It’s official! Our latest issue of Bridge Ink is out, featuring all of the winners from our Voice & Verse writing contest. Submissions were sent to us from New Jersey, New York, Wisconsin, California … and India! These works range from “melancholy dances through lovely images and enticing word choices,” as one of our judges noted, to “haunting, empathetic observations.” Both the poetry and prose submissions feature fantastical imaginative fiction as well as deeply personal memoir. We are so proud of our winning writers and so happy to be able to share their work with you!
This month, we provided a professional development workshop for the staff of embrella. Each staff member took the VIA Character Quiz and then we used the results for reflective writing. We looked at a time in our lives when we faced a challenge and then explored how our strengths showed up for us. We love spending quality time writing and reflecting with teams, noting how we can learn more about one another through writing and sharing our stories. If you’d like to bring a PD writing workshop to your company or organization, email Jennifer Chauhan at email@example.com.
Friday Lunchtime Write-In
Every Friday, we meet on Zoom from 12:15 to 1:15 p.m. to write in response to prompts on a designated theme. This month we’ve explored themes on “eggs,” “vessels,” “shower,” “language,” and “left.” Some writers join to write poetry, others write longer narrative prose, and some just come to journal. Some just come to see what the theme will be! Nothing is off-limits! A few of our writers have begun submitting works they’ve started in Lunchtime Write-In and are now getting them published! No matter what you plan to do with the writing you generate with us, we always enjoy hearing one another’s pieces and have formed an incredible, supportive community of writers. Join us for our next Lunchtime Write-In to discover what our upcoming themes will be!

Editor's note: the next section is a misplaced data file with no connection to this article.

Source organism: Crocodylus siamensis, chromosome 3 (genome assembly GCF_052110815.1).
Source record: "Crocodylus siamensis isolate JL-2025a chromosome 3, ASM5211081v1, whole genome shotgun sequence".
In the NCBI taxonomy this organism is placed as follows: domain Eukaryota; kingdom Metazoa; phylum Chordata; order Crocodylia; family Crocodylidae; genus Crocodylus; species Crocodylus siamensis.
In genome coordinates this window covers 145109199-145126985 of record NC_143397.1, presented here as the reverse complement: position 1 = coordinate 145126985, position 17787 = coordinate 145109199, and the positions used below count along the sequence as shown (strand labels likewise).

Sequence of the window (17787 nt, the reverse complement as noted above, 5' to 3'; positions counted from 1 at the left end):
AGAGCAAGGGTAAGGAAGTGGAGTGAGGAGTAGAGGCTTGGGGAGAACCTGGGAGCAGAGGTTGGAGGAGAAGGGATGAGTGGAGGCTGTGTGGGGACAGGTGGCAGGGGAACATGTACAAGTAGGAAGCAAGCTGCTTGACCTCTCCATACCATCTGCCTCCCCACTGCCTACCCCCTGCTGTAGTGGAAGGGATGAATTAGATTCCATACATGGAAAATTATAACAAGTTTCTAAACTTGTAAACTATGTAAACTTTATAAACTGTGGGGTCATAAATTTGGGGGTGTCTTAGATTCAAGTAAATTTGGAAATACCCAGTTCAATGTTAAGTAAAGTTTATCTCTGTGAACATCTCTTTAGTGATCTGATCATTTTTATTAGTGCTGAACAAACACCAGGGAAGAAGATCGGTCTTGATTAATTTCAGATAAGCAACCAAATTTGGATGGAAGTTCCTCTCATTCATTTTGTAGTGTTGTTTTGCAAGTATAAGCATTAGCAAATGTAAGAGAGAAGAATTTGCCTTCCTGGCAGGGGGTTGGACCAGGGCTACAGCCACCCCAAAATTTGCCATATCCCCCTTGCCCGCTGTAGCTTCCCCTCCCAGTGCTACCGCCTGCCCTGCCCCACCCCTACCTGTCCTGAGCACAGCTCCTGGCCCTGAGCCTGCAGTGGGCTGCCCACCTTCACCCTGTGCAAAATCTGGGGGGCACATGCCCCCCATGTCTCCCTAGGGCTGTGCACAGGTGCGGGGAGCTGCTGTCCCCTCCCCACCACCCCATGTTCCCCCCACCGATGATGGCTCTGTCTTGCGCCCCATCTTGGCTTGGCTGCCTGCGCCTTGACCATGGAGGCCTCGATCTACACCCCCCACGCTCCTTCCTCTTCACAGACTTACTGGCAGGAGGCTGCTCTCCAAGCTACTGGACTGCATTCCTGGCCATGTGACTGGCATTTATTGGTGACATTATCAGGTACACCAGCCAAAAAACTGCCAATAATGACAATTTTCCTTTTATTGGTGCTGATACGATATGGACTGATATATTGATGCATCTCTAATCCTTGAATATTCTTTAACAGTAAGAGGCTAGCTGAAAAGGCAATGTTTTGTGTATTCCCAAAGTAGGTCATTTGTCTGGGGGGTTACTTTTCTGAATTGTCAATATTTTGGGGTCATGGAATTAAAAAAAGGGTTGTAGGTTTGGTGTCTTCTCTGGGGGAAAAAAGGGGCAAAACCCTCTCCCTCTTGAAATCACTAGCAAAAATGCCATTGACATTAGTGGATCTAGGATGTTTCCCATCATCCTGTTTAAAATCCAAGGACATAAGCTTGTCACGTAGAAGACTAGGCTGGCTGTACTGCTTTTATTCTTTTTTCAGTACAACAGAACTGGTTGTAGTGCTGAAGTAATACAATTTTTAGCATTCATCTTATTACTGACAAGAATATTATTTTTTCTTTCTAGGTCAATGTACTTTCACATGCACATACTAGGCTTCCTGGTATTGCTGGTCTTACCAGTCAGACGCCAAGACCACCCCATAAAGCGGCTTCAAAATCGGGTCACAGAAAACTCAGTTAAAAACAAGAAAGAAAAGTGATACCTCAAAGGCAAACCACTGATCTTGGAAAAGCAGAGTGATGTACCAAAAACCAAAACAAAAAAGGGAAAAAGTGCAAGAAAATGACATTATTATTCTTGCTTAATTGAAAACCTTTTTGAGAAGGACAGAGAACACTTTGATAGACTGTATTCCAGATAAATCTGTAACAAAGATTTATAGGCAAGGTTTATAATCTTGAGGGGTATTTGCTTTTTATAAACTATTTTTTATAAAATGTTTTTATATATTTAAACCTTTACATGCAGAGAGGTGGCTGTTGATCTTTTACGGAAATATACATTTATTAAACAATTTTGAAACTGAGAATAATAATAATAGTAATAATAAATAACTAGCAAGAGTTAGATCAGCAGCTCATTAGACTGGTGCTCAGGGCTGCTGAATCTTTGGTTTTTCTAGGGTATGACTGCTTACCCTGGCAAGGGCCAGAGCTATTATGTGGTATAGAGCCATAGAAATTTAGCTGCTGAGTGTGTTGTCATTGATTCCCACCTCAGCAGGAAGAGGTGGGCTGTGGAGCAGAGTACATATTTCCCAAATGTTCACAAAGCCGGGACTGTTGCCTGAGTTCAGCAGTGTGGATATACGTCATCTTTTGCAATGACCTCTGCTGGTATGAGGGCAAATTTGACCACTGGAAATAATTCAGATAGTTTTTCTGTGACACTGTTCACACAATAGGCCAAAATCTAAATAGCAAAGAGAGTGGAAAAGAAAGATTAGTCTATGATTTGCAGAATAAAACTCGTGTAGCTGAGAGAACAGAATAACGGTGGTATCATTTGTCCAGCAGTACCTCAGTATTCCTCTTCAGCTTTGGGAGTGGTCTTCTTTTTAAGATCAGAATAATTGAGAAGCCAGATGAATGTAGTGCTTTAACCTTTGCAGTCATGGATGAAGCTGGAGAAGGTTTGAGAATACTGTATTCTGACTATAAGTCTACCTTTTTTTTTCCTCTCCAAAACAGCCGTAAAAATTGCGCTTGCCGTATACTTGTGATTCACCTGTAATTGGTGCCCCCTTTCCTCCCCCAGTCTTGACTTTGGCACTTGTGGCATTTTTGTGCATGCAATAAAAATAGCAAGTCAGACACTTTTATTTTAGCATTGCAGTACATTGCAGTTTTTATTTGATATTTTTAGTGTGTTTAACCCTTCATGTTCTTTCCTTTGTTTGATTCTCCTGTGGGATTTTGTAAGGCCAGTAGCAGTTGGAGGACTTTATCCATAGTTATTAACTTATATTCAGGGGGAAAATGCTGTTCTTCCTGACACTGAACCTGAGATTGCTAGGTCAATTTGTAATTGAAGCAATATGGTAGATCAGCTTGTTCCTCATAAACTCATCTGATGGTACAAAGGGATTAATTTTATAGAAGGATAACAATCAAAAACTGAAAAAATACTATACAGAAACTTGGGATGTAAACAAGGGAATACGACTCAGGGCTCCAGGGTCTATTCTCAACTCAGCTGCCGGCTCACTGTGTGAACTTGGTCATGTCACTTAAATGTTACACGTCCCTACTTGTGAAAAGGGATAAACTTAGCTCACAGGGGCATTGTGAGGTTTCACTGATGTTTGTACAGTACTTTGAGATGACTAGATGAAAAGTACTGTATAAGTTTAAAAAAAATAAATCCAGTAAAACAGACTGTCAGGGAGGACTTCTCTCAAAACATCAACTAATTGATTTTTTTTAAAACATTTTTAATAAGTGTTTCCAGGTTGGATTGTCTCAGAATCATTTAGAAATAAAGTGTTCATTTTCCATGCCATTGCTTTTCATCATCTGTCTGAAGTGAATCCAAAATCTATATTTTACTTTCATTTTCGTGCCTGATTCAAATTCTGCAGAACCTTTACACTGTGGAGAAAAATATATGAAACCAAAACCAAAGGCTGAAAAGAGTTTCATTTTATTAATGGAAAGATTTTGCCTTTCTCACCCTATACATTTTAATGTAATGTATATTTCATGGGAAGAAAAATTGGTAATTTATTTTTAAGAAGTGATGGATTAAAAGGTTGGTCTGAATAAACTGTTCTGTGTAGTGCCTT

Hope Sheds Light
We’ve been so impressed with the poetry coming from the teens of Hope Sheds Light. This month we read some Mary Oliver, Sonja Livingston, J. Ruth Gendler, and the classic Hemingway. We were amazed with the writing that came out of the challenge from Hemingway’s one-true-sentence prompt: “All you have to do is write one true sentence. Write the truest sentence that you know.” We look forward to seeing what they write next month!
Red Bank Regional High School
Writers in the Creative Writing Academy are working on finishing book-length works. Their teacher tasked them with writing a short memoir piece as an introduction. PWN gave examples of a variety of “Author’s Notes” to show what a short personal section can accomplish. The writers later submitted their drafts and were workshopped. Their pieces were daring, vulnerable, and surprising, and added a new layer to the creative work to follow. You’ll be able to purchase their books on Amazon at the end of spring.
Red Bank Public Library
This month at the Red Bank Public Library, we wrote about childhood experiences, specifically how we learned about friendship at a young age. We read some poems by the late Joan Anglund Walsh in which simple prose highlights the beauty of connecting and belonging: “Morning is a Little Child” and “A Friend is Someone Who Loves You.” We are honored that these writers come back for more!
Shore House (Long Branch)